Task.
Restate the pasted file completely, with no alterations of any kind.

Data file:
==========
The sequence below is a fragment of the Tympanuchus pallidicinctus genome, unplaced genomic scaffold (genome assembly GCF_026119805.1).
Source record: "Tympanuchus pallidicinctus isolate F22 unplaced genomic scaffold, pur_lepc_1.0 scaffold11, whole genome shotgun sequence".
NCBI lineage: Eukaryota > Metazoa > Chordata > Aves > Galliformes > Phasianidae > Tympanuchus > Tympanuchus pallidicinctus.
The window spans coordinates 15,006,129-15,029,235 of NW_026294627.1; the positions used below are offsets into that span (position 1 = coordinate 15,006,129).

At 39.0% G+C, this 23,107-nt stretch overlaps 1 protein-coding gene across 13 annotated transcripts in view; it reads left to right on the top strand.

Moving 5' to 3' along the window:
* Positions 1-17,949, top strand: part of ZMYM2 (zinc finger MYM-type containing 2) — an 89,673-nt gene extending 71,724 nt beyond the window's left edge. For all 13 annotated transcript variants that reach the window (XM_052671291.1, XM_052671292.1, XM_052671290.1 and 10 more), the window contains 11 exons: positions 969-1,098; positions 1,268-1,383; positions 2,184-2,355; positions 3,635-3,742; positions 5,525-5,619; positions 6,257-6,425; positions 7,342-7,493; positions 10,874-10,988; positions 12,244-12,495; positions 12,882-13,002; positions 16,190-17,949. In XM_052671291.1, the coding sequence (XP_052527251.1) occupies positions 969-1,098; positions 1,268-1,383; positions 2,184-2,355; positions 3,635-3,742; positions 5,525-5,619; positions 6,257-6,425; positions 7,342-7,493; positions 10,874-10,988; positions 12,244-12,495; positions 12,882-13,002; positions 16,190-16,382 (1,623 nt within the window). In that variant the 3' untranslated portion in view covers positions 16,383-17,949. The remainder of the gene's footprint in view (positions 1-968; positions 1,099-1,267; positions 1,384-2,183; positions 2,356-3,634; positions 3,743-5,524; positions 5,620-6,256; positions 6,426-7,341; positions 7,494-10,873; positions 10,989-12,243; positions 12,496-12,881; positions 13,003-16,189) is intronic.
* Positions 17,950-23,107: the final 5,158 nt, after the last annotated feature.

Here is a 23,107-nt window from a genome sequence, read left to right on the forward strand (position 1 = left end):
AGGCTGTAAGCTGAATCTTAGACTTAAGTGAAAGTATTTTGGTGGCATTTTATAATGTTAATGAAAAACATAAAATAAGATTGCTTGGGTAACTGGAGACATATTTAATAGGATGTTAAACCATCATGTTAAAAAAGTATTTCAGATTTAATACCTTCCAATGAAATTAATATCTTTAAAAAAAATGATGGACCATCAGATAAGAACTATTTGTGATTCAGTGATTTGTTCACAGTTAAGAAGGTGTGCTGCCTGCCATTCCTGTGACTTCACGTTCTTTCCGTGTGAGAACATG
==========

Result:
The sequence below is a fragment of the Tympanuchus pallidicinctus genome, unplaced genomic scaffold (genome assembly GCF_026119805.1).
Source record: "Tympanuchus pallidicinctus isolate F22 unplaced genomic scaffold, pur_lepc_1.0 scaffold11, whole genome shotgun sequence".
NCBI lineage: Eukaryota > Metazoa > Chordata > Aves > Galliformes > Phasianidae > Tympanuchus > Tympanuchus pallidicinctus.
The window spans coordinates 15,006,129-15,029,235 of NW_026294627.1; the positions used below are offsets into that span (position 1 = coordinate 15,006,129).

At 39.0% G+C, this 23,107-nt stretch overlaps 1 protein-coding gene across 13 annotated transcripts in view; it reads left to right on the top strand.

Moving 5' to 3' along the window:
* Positions 1-17,949, top strand: part of ZMYM2 (zinc finger MYM-type containing 2) — an 89,673-nt gene extending 71,724 nt beyond the window's left edge. For all 13 annotated transcript variants that reach the window (XM_052671291.1, XM_052671292.1, XM_052671290.1 and 10 more), the window contains 11 exons: positions 969-1,098; positions 1,268-1,383; positions 2,184-2,355; positions 3,635-3,742; positions 5,525-5,619; positions 6,257-6,425; positions 7,342-7,493; positions 10,874-10,988; positions 12,244-12,495; positions 12,882-13,002; positions 16,190-17,949. In XM_052671291.1, the coding sequence (XP_052527251.1) occupies positions 969-1,098; positions 1,268-1,383; positions 2,184-2,355; positions 3,635-3,742; positions 5,525-5,619; positions 6,257-6,425; positions 7,342-7,493; positions 10,874-10,988; positions 12,244-12,495; positions 12,882-13,002; positions 16,190-16,382 (1,623 nt within the window). In that variant the 3' untranslated portion in view covers positions 16,383-17,949. The remainder of the gene's footprint in view (positions 1-968; positions 1,099-1,267; positions 1,384-2,183; positions 2,356-3,634; positions 3,743-5,524; positions 5,620-6,256; positions 6,426-7,341; positions 7,494-10,873; positions 10,989-12,243; positions 12,496-12,881; positions 13,003-16,189) is intronic.
* Positions 17,950-23,107: the final 5,158 nt, after the last annotated feature.

Here is a 23,107-nt window from a genome sequence, read left to right on the forward strand (position 1 = left end):
AGGCTGTAAGCTGAATCTTAGACTTAAGTGAAAGTATTTTGGTGGCATTTTATAATGTTAATGAAAAACATAAAATAAGATTGCTTGGGTAACTGGAGACATATTTAATAGGATGTTAAACCATCATGTTAAAAAAGTATTTCAGATTTAATACCTTCCAATGAAATTAATATCTTTAAAAAAAATGATGGACCATCAGATAAGAACTATTTGTGATTCAGTGATTTGTTCACAGTTAAGAAGGTGTGCTGCCTGCCATTCCTGTGACTTCACGTTCTTTCCGTGTGAGAACATG